Buoy season over
Deployment near Grand Marais, Munising, Marquette
That little piece of trivia might never be known if it wasn’t for the Superior Buoys program, now funded by Northern Michigan University and coordinated by the Superior Watershed Partnership in cooperation with Lentic Environmental Services.
The program includes three state-of-the-art monitoring buoys usually deployed near Grand Marais, Munising and Marquette.
Since 2015, the buoys have provided nearshore marine weather and wave data to the National Weather Service, U.S. Coast Guard, National Park Service, and recreational and commercial boating operations from Marquette to Grand Marais.
Braving rain, sleet and cold, a small scientific team recently ventured out onto Lake Superior to retrieve the last wave and weather monitoring buoy near Grand Marais.
The buoys are owned by NMU and operated in cooperation with the Superior Watershed Partnership.
Reflecting on the 2019 buoy season, the fifth year of the program, Dr. John Lenters from Lentic Environmental Services noted the largest wave heights measured this year were a 14-foot wave event at Grand Marais on Nov. 15 and a 9-foot wave event near Munising on Oct. 16.
“Grand Marais tended to see much more frequent large wave events this year than Munising, exceeding 8 feet at least 16 times this past season, while Munising only saw one wave event higher than 8 feet,” Lenters said in a press release from the Superior Watershed Partnership.
The large wave events over the past few years have also been occurring in conjunction with high Lake Superior water levels, causing a significant amount of coastal erosion along the lakeshore.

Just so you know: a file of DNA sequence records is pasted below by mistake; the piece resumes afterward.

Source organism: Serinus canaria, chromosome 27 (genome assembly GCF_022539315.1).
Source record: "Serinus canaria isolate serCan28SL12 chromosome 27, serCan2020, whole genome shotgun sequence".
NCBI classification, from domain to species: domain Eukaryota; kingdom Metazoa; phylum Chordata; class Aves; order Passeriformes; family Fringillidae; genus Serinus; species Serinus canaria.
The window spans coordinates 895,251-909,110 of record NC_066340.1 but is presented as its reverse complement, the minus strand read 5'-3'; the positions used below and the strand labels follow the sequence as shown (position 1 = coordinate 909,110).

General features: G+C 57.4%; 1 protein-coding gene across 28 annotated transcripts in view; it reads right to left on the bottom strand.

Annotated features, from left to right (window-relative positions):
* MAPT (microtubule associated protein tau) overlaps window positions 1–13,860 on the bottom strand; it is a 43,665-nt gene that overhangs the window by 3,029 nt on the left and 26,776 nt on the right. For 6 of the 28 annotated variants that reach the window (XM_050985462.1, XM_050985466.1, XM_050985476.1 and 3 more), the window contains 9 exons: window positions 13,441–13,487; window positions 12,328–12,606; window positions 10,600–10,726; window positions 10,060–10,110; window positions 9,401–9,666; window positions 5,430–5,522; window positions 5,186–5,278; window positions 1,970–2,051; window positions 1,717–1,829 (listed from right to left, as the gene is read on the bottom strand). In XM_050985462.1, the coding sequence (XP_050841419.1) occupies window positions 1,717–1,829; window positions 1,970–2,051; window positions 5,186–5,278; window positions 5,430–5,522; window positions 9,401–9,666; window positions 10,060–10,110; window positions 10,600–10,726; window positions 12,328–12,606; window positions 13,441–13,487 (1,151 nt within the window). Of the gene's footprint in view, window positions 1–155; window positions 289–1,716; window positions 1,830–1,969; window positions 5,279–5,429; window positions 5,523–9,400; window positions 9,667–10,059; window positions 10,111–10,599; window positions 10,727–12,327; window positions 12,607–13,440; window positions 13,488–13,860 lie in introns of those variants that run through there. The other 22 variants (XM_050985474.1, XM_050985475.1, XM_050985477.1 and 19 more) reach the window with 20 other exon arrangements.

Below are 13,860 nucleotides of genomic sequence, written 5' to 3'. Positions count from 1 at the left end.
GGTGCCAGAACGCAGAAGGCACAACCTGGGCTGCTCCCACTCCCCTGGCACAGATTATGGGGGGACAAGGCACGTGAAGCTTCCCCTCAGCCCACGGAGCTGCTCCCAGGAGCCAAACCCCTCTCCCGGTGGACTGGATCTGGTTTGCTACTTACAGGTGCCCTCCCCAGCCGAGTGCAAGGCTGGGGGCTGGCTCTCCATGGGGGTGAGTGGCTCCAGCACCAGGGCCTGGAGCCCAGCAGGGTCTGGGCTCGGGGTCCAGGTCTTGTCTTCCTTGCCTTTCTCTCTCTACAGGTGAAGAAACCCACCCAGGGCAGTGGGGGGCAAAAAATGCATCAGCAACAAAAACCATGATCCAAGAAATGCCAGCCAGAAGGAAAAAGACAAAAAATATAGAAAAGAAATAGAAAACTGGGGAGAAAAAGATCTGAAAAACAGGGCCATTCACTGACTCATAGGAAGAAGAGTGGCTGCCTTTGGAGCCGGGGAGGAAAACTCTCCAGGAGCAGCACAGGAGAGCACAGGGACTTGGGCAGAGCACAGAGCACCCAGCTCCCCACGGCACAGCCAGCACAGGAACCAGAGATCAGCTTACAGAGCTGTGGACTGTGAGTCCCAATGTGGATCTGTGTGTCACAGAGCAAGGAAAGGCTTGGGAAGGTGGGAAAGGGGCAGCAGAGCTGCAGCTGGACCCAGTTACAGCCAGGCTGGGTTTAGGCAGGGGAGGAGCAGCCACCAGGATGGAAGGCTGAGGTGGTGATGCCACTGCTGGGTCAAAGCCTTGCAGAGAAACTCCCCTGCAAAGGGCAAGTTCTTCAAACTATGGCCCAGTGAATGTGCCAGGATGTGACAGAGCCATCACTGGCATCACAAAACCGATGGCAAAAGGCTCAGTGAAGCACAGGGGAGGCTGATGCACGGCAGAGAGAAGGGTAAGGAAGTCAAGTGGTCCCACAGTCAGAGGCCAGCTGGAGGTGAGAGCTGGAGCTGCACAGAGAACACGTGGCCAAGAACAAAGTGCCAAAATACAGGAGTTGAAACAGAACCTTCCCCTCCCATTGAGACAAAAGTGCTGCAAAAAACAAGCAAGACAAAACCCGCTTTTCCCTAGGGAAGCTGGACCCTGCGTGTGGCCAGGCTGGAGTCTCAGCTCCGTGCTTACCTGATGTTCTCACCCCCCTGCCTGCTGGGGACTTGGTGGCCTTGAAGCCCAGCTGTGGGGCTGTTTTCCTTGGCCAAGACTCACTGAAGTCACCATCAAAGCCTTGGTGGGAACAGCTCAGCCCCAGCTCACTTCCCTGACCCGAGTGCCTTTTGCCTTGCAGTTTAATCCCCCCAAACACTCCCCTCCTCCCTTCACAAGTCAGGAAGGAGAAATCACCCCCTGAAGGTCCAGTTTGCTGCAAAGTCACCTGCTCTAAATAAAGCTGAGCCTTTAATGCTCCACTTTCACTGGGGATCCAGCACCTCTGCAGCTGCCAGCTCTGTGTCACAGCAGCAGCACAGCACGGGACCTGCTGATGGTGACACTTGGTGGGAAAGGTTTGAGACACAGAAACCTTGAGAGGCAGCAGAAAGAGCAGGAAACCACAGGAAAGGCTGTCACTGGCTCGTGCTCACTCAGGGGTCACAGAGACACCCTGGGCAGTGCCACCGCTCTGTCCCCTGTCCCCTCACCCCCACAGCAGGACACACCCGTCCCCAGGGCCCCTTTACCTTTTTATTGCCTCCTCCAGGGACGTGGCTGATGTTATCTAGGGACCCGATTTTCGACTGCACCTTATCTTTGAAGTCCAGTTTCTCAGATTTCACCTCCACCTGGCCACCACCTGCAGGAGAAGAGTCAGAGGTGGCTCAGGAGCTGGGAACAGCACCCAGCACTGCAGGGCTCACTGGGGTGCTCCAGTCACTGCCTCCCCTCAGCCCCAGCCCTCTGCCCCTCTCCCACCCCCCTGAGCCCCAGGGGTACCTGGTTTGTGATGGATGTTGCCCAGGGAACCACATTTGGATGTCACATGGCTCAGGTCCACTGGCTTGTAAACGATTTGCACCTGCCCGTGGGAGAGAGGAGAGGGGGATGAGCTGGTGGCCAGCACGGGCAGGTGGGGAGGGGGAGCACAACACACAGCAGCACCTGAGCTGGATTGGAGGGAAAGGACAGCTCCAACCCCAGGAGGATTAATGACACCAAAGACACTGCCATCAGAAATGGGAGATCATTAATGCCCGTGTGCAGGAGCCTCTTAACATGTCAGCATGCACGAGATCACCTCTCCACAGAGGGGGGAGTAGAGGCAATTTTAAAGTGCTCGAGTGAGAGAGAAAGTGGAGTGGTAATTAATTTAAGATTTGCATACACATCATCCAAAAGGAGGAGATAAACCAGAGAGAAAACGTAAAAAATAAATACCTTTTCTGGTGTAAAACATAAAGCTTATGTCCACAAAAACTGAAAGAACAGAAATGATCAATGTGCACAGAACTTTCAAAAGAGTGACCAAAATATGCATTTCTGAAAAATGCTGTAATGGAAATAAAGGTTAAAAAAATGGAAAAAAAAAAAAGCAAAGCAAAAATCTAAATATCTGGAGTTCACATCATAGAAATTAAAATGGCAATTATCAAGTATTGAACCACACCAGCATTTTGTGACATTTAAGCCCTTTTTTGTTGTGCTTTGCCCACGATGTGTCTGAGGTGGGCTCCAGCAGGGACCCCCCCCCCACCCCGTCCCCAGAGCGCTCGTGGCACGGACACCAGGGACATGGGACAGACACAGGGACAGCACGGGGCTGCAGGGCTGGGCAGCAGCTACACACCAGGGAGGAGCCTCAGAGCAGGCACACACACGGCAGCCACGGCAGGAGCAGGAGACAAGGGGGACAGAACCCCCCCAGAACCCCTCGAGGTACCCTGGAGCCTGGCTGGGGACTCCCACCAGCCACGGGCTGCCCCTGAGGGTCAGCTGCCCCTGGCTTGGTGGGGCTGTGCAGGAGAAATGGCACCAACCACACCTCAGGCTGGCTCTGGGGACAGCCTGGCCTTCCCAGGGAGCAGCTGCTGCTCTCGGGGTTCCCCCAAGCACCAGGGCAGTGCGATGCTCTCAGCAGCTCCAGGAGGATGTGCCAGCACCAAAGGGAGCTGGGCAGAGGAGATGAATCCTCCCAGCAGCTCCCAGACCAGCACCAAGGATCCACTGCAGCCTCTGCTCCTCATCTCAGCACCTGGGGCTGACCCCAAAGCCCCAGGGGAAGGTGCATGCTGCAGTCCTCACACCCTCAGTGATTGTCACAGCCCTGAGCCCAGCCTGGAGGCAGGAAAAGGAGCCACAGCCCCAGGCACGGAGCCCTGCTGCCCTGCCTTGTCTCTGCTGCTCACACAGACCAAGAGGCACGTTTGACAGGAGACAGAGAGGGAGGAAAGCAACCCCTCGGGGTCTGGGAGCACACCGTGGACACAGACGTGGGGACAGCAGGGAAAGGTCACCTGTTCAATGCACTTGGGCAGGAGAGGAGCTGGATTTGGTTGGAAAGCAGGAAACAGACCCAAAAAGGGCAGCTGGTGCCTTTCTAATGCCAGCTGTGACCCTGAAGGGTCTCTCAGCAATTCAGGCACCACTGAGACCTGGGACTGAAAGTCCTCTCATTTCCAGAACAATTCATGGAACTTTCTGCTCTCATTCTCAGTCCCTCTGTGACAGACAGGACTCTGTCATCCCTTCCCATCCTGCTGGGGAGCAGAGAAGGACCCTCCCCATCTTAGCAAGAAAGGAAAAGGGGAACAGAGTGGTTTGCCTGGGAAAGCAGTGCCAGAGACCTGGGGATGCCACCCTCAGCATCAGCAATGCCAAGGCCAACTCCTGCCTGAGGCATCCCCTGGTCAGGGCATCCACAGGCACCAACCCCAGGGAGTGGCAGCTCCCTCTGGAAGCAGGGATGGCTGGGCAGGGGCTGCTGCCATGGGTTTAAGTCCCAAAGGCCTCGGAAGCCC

Of even greater importance to many of the boaters who use the buoy data are the smaller wave events that can make for hazardous conditions on the lake, particularly for kayaks.
“Once wave heights start to exceed around 1 to 2 feet, kayaking along Pictured Rocks can get pretty treacherous for beginners, with few places to land your boat,” Lenters said.
The frequency of wave events in excess of 2 feet started to increase significantly after about mid-August, according to data recorded by the buoys this past year.
Polling information collected near the end of the 2019 season shows the buoys are getting a lot of use, particularly by commercial tours and fishermen near Munising. Many users noted they access the buoy data several times a day and plan their boating operations around the wind, wave and water temperature data as well as webcams that show current conditions, including fog.
The data have even helped local businesses and their customers save money through improved planning.
Numerous NMU students have been involved in the buoy program over the past five years, not only by using the data for research projects, but also by participating in fieldwork during buoy deployments and retrievals.
Funding and support for the Superior Buoys program has been provided by the Great Lakes Observing System/National Oceanic and Atmospheric Administration, NMU, SWP, Lentic Environmental Services, the Frazier Fund, the Alger Regional Community Foundation, Marquette Rotary Club, and local residents and business.
As long as funding is available, the Superior Buoys program will resume operations early next summer, including redeployment of the Granite Island buoy at its location near Marquette.
“We’ve gotten a lot of positive feedback and support from the communities and agencies that use the buoy data,” Lenters said, “and we look forward to continuing to provide them with valuable marine weather data in 2020.”
For more information, visit www.superiorwatersheds.org, email email@example.com or call 906-228-6095.